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Penhold set to profit with solar energy

Town expects to make $11,124 in savings this year
L Penhold solar roof 3
Mayor Mike Yargeau on the roof of the Penhold Regional Multiplex, which is now powered by solar energy. The town's investment of $370,000 into the project, which was completed last fall, is projected to make an annual profit or savings of $45,000 for the community. Johnnie Bachusky/MVP Staff

PENHOLD – The town has looked to the heavens and is receiving a profit, thanks to forward thinking entrepreneurship to seize a solar-powered opportunity.

Last October, the town completed its first solar panel project with 1,092 solar panels installed on the roof of the Penhold Regional Multiplex. The intent is to power the multiplex with electricity generated by solar power. Before solar power was turned on, the multiplex’s annual electrical bill was $150,000.

But today, town officials are already realizing a small profit with the multiplex’s new energy source.

“A small one, yes, but at the end of the day there is no cost to us to do this. We took advantage of the grant when it was there,” said mayor Mike Yargeau.

The $740,000 solar panel project was paid for in part through a $371,000 rebate (grant) from the former provincial NDP government. The town paid for the other half through a $370,000 loan that was financed by ENMAX.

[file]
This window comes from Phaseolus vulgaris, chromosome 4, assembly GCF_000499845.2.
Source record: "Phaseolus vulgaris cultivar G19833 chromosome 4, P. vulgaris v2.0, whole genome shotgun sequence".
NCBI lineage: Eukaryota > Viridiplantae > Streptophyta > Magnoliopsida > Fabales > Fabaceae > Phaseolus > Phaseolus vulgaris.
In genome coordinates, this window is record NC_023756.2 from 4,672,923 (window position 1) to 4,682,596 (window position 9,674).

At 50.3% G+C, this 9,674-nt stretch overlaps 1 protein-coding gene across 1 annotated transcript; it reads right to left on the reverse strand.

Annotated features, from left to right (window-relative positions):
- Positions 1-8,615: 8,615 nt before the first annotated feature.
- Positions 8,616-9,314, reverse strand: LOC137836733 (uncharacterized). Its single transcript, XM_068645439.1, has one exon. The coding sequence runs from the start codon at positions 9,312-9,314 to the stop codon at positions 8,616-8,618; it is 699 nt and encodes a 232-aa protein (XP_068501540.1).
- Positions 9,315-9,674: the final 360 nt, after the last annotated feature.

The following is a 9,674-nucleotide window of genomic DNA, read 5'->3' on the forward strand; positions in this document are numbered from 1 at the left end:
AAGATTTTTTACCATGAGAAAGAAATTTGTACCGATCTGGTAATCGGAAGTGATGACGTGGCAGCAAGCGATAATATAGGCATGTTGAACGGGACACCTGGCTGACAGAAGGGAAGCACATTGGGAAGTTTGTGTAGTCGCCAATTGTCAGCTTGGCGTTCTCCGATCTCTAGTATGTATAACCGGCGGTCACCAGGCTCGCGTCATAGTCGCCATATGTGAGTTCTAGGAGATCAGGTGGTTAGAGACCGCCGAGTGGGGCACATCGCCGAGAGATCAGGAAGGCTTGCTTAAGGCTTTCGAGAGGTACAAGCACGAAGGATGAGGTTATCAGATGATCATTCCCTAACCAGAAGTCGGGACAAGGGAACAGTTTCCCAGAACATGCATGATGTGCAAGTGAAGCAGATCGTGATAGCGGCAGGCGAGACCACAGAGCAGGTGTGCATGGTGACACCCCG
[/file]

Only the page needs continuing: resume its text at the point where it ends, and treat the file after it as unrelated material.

The annual cost to the town for the loan is $33,876. However, the town expects to see annual savings of $45,000. When the $33,876 loan cost is paid the town sees a direct savings or profit of just over $11,000 through the loan’s 15-year term. When the total loan is paid off the total annual savings or profit for the town will then be $45,000.

Last week, Yargeau climbed up to the multiplex roof for the first time to take a look at the town’s investment, a project installed by Red Deer’s CBI Solar. “Everything is humming along and working great,” said Yargeau in response to the efficiency of the solar power system.

Best of all, the mayor noted the investment is about as secure as any organization could ever hope for.

“With us producing electricity it is pretty much a fixed thing,” he said. “I guess the dollar amounts could change but if anything we could be making more money a year. If electricity costs go up it just means we get paid more for the electricity we produce.”

Although the project has been running without interruption for just eight months Yargeau is already looking ahead for new solar energy possibilities.

“Absolutely. But my worry is that it has to make sense economically,” said Yargeau. “Smaller buildings you might not make that return because you don’t have the same amount of panels, but larger buildings? Absolutely, if you could put 500 to 1,000 solar panels on your roof and not pay an electricity bill and in fact make some money.”

The mayor said the town could look at the future public works buildings and maybe even the fire hall. “If you look at our long-term growth those would probably be the next two municipal buildings we need to look after,” said Yargeau.